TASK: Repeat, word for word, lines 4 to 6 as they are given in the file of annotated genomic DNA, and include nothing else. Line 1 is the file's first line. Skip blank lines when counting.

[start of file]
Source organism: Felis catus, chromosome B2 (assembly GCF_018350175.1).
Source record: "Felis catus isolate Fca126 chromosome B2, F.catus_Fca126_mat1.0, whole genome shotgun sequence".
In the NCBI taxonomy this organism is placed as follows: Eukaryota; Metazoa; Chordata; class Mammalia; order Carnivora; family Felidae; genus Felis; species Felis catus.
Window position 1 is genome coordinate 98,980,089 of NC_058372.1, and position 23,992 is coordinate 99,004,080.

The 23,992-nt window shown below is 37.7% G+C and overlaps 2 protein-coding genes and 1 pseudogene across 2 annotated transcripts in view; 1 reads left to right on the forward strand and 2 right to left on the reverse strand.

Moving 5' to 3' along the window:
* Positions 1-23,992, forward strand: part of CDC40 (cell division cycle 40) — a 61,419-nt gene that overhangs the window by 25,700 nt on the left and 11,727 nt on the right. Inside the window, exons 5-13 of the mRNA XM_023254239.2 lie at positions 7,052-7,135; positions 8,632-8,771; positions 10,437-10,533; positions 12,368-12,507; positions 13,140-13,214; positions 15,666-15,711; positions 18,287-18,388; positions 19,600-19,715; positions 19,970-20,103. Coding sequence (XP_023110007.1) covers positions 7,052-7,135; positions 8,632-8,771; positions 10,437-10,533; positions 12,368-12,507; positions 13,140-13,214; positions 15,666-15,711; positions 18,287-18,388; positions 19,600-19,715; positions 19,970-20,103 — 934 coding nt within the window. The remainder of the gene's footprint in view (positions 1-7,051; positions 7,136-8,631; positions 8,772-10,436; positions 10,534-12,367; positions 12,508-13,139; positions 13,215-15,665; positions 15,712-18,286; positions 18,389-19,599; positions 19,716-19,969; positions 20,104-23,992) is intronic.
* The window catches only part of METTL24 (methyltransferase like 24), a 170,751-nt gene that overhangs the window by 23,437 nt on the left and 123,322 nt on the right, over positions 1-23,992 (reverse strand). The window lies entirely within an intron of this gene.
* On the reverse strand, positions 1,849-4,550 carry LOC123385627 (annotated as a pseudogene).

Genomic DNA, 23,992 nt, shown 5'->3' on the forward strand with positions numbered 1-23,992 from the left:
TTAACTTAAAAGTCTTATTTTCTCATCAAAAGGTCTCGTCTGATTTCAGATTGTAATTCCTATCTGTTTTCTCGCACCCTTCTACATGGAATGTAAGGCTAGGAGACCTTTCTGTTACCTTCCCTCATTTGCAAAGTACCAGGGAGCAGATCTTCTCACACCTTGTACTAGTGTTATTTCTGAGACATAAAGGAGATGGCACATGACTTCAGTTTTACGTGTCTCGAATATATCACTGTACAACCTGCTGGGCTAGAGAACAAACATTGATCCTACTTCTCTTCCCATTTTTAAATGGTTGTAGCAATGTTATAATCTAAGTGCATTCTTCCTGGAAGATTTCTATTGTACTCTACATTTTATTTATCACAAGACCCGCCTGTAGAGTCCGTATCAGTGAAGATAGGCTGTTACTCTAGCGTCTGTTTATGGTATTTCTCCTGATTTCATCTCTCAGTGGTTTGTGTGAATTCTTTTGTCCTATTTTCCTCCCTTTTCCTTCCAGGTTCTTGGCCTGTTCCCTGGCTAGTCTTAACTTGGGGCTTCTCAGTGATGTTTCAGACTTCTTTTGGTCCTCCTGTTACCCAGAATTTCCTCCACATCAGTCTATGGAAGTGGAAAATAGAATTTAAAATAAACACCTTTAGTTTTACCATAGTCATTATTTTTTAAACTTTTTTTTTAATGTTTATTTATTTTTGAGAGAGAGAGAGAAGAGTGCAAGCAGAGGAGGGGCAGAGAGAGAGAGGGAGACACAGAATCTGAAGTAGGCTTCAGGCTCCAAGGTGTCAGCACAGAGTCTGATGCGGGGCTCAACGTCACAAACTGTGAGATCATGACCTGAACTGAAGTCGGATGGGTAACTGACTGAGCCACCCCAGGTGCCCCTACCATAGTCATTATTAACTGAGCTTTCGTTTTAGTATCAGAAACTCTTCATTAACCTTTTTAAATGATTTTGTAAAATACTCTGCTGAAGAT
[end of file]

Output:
Window position 1 is genome coordinate 98,980,089 of NC_058372.1, and position 23,992 is coordinate 99,004,080.

The 23,992-nt window shown below is 37.7% G+C and overlaps 2 protein-coding genes and 1 pseudogene across 2 annotated transcripts in view; 1 reads left to right on the forward strand and 2 right to left on the reverse strand.

Moving 5' to 3' along the window: